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SOS! Charting a safe operating space for humanity – lessons from different scientific approaches
Convener: Jonathan Donges  | Co-Conveners: Holger Berg , Sarah Cornell , James Dyke , Andries Hof 
 / Wed, 20 Apr, 08:30–10:00
 / Attendance Thu, 21 Apr, 17:30–19:00

Human actions play an increasing role in shaping the Earth's planetary environment, altering the interplay between the physical climate, land surface, oceans and life, at different spatial and temporal scales. These ecosystem changes are in turn affecting socio-economic performance and human wellbeing around the world. Current critical policy processes dealing with climate change and sustainable development goals aim at setting the scene for defining and reaching desirable states of the whole Earth system: a safe operating space for humanity.

In practice, charting this safe operating space (SOS) depends as much on normative choice as on the complex landscape of human-nature coevolutionary dynamics. Different scientific approaches offer insight into environmental processes and the transitions required to remain within the SOS, such as integrated assessment modeling studies, socio-technical transition studies, research based on real life initiatives for sustainability transitions, and the planetary boundary approach.

Integrated assessment studies provide a macro perspective, linking future goals to the concrete implementation of technologies and the related policies and costs and benefits to achieve them. They also allow linking the different policy issues, such as biodiversity protection and climate change. Socio-technical transition studies seek to explain long-term shifts, taking account of a broad set of institutional, economic, social and cultural factors including those enabling behaviour change and adoption of new technologies. Research based on real life initiatives for sustainability transitions engages with concrete projects at the local and regional scale (‘transitions in the making’) involving diverse social actors such as citizens, businesses, civil society organisations and (local) government. They aim at understanding the context in which they function best, their impacts on the environment and society and thus understanding how to foster innovation and upscale innovative sustainability solutions. The planetary boundaries approach mark precautionary limits for the human perturbation of critical environmental processes. Applying the planetary boundaries concept demands much deeper conceptual, analytic and practical integration of societal and environmental dynamics – something that the first three approaches can provide insight on.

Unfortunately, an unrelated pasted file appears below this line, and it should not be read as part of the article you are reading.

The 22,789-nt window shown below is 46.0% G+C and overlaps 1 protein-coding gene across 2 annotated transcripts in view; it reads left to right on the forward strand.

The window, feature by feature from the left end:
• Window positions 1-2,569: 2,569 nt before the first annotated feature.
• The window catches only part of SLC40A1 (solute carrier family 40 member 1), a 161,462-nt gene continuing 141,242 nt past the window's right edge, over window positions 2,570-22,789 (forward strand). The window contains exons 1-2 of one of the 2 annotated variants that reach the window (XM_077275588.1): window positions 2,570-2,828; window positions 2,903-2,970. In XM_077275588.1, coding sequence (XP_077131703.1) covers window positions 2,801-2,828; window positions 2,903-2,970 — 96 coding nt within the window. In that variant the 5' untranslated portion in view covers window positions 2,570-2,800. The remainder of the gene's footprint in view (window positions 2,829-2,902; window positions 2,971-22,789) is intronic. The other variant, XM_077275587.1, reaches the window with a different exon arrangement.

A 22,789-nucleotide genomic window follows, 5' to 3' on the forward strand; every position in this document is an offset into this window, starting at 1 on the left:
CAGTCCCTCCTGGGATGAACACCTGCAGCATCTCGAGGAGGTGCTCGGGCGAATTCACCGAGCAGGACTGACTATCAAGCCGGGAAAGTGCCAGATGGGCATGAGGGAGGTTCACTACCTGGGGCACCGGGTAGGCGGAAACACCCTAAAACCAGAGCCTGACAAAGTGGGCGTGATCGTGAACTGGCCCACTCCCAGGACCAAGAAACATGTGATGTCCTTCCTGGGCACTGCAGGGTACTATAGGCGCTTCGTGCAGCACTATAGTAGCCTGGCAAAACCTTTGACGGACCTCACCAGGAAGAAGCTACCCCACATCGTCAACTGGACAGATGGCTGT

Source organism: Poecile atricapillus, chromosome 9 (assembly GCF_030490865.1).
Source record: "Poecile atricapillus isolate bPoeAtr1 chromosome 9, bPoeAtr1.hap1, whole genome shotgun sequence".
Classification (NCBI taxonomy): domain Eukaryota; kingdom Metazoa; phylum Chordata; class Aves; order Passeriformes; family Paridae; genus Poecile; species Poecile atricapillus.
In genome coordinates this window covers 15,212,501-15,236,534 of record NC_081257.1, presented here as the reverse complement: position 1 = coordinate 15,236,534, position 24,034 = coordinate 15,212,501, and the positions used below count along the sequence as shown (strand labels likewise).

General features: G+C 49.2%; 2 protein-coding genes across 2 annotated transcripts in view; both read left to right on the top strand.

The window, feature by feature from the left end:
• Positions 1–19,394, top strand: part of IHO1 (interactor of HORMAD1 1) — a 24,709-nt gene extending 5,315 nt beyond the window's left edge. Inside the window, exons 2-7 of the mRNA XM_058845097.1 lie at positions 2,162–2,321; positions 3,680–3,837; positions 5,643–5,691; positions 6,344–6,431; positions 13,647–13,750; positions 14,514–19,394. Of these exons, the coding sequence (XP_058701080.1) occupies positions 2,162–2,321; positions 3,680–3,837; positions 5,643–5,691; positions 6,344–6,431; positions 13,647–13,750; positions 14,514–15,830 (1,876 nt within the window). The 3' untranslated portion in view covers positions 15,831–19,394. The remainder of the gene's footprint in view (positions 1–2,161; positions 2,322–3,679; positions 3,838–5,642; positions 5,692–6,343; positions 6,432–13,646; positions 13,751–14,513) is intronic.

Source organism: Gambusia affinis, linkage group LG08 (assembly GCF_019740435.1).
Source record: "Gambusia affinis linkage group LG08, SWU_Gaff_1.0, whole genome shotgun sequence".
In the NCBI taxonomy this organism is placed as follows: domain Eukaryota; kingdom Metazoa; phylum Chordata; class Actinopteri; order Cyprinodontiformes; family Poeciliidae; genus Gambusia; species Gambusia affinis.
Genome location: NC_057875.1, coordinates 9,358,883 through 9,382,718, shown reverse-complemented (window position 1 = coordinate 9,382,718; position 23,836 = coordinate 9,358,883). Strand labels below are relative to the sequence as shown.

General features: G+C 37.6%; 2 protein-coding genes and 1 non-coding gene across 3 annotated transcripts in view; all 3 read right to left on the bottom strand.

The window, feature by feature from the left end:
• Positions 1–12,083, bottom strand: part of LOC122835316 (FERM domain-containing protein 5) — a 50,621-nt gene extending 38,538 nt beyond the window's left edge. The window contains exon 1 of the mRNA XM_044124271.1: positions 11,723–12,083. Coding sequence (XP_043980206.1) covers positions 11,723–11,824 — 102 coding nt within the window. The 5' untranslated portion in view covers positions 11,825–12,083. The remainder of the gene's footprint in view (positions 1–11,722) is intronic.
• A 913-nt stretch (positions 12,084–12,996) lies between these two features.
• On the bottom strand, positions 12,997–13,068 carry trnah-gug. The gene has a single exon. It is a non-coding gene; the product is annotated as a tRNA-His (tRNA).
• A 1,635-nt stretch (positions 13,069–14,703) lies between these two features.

In this highly interdisciplinary session, we aim at synthesizing research on the conceptual foundations, empirical basis, data analysis and modeling of safe operating spaces for humanity. We welcome contributions from a broad range of social and natural Earth system scientists working on local, regional to global scales on various dimensions of safe operating spaces such as climate change, terrestrial and marine ecosystems, hydrology, natural hazards, environmental pollution, geoengineering and socio-ecological systems.